VA Loans and Bankruptcy

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A bankruptcy can do some serious harm to a credit score. On average, a bankruptcy filing can knock a credit score by more than 200 points. Someone could have a credit score of 700, fall into some financial distress and be forced into bankruptcy and one year later the 700 turns into a 490. Creditors don’t issue credit to someone knowing in advance the consumer will ultimately default on the credit extended nor do consumers apply for credit with no intention of making any payments. No, bankruptcies are typically the result of events outside of the borrower’s control. Common reasons for bankruptcies are an extended illness and unable to work, being laid off from a job or the result of a contested divorce.

But a bankruptcy doesn’t mean it’s the end of someone’s credit world. In fact, for those who are eligible for a VA loan can discover the VA home loan program is somewhat more accommodating when it comes to a bankruptcy. But then, if the VA is a bit more lenient for those who are eligible for the program, who exactly is eligible for a VA loan? Veterans are eligible and make up the largest share of VA borrowers. Active duty personnel can also qualify with at least 181 days of service as do those who have served at least six years with the National Guard or Armed Forces Reserves. Surviving spouses of those who have died while serving or as a result of a service-related injury can also apply for a VA home loan. And when any of these get into financial problems and are forced into bankruptcy, they can still use their VA home loan benefit sooner rather than later.

There are two types of bankruptcies consumers can file. A Chapter 7 bankruptcy wipes away all dischargeable debt such as consumer loans and automobile loans. Some debts aren’t dischargeable and are not affected by a bankruptcy filing. Such debts include spousal or child support payments, mechanic’s liens, property taxes and income taxes. Federal student loans cannot be discharged in a 7 filing.

A Chapter 13 bankruptcy is sometimes referred to as a “wage earners” plan because the trustee overseeing the bankruptcy establishes a repayment plan to eligible creditors that takes a portion of monthly earnings and repays the creditors on a monthly basis. A consumer must petition the court for a bankruptcy filing and the court will decide which filing fits the consumer’s current financial position. If the court determines there is no regular income that can accommodate the wage earner plan then a Chapter 7 will be allowed.

Qualifying During and After

VA lending guidelines allow borrowers to apply for a VA loan just two years after the discharge of a Chapter 7 bankruptcy. During this period of time, it is critically important the veteran keep up with monthly payments on things such as utilities and other monthly obligations. Lenders also want to see the applicants reestablish credit during that two year period. This can be a bit of a challenge as potential new creditors will be rather wary of extending credit to someone with a recent bankruptcy filing. There are also other credit companies that specialize in helping consumers reestablish credit.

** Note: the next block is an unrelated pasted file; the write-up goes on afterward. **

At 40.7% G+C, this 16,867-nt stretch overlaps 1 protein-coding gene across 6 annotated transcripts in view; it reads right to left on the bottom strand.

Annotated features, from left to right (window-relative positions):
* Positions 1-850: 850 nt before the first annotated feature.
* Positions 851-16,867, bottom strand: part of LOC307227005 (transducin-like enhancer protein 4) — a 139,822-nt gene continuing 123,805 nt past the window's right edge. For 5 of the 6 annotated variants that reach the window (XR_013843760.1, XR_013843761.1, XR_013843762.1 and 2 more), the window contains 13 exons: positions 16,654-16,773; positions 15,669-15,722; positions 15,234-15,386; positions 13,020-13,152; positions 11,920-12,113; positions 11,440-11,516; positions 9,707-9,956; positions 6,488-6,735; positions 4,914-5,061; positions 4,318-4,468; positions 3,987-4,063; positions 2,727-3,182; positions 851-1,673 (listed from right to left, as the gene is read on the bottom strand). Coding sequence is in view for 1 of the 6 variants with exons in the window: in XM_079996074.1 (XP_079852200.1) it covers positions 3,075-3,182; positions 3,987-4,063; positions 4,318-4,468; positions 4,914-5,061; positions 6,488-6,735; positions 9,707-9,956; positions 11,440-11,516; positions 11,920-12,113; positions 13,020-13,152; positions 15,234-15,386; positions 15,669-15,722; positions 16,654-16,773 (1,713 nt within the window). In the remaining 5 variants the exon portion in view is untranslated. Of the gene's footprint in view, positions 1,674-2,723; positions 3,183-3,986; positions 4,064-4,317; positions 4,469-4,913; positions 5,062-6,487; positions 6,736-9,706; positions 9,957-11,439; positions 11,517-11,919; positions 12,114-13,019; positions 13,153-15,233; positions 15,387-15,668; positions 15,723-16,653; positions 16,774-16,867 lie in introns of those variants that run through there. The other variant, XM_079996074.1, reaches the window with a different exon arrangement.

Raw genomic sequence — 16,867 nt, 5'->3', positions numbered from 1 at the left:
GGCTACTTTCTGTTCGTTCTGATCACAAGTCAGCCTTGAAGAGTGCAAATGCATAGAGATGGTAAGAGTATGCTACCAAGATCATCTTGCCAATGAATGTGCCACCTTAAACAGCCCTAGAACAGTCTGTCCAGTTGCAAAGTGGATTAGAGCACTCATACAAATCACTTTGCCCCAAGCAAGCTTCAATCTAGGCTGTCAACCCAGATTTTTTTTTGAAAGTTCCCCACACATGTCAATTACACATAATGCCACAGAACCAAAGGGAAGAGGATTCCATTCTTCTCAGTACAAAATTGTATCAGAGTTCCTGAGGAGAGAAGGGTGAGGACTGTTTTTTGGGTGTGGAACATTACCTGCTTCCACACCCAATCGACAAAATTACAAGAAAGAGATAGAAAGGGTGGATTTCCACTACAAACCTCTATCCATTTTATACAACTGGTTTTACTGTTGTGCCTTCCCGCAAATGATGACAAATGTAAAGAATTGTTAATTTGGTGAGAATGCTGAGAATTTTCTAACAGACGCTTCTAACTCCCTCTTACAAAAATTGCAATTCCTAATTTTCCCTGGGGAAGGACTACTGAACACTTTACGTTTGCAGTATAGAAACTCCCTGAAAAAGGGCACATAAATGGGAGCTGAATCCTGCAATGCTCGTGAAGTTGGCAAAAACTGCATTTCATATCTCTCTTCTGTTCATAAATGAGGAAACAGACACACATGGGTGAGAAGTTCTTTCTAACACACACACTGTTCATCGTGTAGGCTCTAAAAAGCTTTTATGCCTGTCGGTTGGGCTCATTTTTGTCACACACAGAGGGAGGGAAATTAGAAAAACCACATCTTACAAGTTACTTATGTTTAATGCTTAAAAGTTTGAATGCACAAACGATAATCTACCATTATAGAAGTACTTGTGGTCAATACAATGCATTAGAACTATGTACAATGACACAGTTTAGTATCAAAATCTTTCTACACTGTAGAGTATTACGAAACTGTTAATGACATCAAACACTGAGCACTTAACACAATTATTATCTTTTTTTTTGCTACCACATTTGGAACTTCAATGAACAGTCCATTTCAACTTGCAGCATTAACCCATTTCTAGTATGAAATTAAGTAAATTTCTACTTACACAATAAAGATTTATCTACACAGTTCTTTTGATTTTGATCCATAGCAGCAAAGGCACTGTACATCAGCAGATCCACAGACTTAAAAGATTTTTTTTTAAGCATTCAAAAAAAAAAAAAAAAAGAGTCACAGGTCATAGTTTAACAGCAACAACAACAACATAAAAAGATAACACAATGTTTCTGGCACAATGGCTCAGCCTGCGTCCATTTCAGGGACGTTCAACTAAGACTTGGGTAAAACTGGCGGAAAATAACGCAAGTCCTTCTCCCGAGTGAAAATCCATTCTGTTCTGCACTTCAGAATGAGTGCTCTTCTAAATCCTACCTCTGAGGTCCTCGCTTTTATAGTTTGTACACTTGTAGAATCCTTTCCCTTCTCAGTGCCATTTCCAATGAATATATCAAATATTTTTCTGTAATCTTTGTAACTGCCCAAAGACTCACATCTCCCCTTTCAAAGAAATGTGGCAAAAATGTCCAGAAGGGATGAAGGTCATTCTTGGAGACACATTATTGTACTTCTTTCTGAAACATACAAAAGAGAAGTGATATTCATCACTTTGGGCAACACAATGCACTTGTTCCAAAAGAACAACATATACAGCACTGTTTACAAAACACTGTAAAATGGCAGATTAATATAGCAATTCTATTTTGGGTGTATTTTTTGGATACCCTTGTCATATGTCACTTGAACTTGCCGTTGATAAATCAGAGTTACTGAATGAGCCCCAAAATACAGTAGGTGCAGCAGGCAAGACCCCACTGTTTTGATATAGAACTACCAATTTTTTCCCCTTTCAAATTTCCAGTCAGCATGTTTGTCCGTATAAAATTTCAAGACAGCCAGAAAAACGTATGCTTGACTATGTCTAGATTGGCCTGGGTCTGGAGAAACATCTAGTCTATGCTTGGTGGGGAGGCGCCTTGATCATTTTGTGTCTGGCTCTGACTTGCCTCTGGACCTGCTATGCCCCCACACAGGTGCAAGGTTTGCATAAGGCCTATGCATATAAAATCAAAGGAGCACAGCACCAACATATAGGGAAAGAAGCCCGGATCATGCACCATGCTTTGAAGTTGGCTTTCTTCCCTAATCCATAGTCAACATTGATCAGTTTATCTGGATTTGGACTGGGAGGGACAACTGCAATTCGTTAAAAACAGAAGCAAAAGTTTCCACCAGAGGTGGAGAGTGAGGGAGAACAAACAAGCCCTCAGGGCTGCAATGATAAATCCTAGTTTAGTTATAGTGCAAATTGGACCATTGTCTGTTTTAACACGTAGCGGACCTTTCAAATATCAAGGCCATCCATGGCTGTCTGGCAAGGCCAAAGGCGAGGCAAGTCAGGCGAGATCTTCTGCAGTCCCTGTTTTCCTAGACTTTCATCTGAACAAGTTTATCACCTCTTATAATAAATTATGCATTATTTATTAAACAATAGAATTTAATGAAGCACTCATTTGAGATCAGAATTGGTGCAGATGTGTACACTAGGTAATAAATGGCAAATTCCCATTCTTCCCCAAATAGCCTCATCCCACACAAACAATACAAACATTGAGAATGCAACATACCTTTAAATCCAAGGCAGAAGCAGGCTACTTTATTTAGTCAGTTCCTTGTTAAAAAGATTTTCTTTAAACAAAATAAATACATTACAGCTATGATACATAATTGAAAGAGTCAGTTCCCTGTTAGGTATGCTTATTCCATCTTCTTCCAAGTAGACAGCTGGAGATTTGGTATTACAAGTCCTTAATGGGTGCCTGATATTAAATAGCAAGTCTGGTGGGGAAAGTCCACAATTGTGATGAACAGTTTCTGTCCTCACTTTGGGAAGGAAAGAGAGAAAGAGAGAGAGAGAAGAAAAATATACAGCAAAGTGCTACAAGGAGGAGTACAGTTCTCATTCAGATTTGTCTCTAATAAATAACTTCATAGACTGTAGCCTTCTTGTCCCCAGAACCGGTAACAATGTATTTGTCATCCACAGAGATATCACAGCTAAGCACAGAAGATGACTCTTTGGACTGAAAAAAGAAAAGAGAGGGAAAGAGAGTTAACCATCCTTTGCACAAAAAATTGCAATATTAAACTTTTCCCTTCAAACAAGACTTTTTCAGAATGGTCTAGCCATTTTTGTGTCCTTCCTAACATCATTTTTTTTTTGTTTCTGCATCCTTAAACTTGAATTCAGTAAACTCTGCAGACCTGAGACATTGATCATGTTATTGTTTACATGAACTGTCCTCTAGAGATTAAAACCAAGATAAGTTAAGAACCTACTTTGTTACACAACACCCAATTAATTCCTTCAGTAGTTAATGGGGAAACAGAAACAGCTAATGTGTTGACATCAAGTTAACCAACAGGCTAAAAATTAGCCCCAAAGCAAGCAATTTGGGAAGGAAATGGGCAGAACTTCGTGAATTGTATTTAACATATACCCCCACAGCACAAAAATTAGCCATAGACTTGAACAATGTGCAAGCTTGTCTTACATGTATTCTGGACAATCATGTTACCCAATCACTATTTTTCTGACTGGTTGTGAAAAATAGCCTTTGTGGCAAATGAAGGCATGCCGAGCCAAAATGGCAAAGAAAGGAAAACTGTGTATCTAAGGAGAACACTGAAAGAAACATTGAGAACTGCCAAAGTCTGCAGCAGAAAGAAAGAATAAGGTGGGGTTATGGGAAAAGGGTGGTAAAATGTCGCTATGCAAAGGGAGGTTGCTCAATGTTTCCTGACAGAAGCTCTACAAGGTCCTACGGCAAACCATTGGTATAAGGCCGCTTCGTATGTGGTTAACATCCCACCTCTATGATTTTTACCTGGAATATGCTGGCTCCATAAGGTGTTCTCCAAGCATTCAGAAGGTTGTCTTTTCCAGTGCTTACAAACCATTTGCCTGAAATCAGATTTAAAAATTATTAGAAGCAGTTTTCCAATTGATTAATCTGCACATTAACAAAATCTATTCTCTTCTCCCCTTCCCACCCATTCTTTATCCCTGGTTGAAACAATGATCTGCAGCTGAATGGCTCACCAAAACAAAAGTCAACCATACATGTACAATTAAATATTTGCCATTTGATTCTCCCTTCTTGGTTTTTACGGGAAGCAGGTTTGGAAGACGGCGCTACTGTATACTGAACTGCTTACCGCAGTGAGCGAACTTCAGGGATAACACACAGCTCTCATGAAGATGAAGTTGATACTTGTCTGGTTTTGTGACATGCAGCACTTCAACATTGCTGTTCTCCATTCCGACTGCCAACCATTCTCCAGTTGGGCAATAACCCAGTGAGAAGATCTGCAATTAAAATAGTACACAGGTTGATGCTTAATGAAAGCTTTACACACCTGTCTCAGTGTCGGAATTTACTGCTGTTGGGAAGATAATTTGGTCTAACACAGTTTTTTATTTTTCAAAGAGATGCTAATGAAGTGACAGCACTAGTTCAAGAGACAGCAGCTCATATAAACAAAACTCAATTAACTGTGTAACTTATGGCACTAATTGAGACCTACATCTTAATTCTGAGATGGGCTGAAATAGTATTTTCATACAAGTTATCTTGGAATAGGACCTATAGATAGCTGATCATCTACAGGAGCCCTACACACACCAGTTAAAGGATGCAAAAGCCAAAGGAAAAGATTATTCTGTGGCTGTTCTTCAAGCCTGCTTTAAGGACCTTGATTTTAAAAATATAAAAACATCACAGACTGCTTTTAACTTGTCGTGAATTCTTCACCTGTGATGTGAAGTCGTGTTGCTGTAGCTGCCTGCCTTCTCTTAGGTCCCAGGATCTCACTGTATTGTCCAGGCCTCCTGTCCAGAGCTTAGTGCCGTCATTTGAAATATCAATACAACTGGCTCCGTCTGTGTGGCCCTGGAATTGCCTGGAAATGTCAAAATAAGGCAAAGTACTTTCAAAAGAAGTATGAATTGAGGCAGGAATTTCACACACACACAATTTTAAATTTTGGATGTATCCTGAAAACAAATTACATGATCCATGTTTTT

Once a bankruptcy has been discharged, the consumer should regularly check their credit report. Credit reports are notorious for having mistakes and it’s not uncommon for a credit line that has been discharged continue to show on a credit report as outstanding with late payments continuously accruing. After applying for a VA loan, it’s possible and sometimes likely there will be inaccuracies on the credit report as a result of the bankruptcy. In this instance, work with your loan officer to help get mistakes on your credit report corrected. Lenders have working relationships with credit reporting companies and can get mistakes fixed in as little as 24 hours compared to how long it would take a consumer to accomplish the very same. You can be expected to provide a copy of your bankruptcy papers to your lender which will show which debts were discharged.

A Chapter 13 is also an option and the veteran can even still be in a repayment plan and be eligible for a VA home loan. The trustee overseeing the repayment plan must approve the new purchase however. The court must be presented with evidence the repayment plan has been upheld with regular, on-time monthly payments in addition to having reestablished credit. With both a Chapter 7 and a Chapter 13 bankruptcy there needs to be a written, documented explanation as to the cause of the bankruptcy. Evidence of past medical bills over an extended period of time would provide proof the bankruptcy was due to an extended illness. Unemployment compensation and a letter from a previous employer showing when the employee was laid off from work proves there was very little income to repay creditors and a bankruptcy was the only option.

When there is a bankruptcy appearing in a credit history, the loan will be manually underwritten and won’t be eligible for the more efficient automated underwriting approval.

Finally, the most important thing you can do to help qualify for a VA home loan is to show a timely rental history for that two year period. This means providing copies of canceled checks made out to your landlord showing how much was paid and when. You’ll need reestablished credit accounts but timely rent carries the most weight here. With a bit of due diligence, your homeownership dreams will still come true. A bankruptcy isn’t a forever thing.

Contact Matt Herbolich NMLS#1649154 at The Gustan Cho Team at USA Mortgage for all of your Real Estate and Mortgage Questions at 888-900-1020 or email mherbolich@usa-mortgage.com

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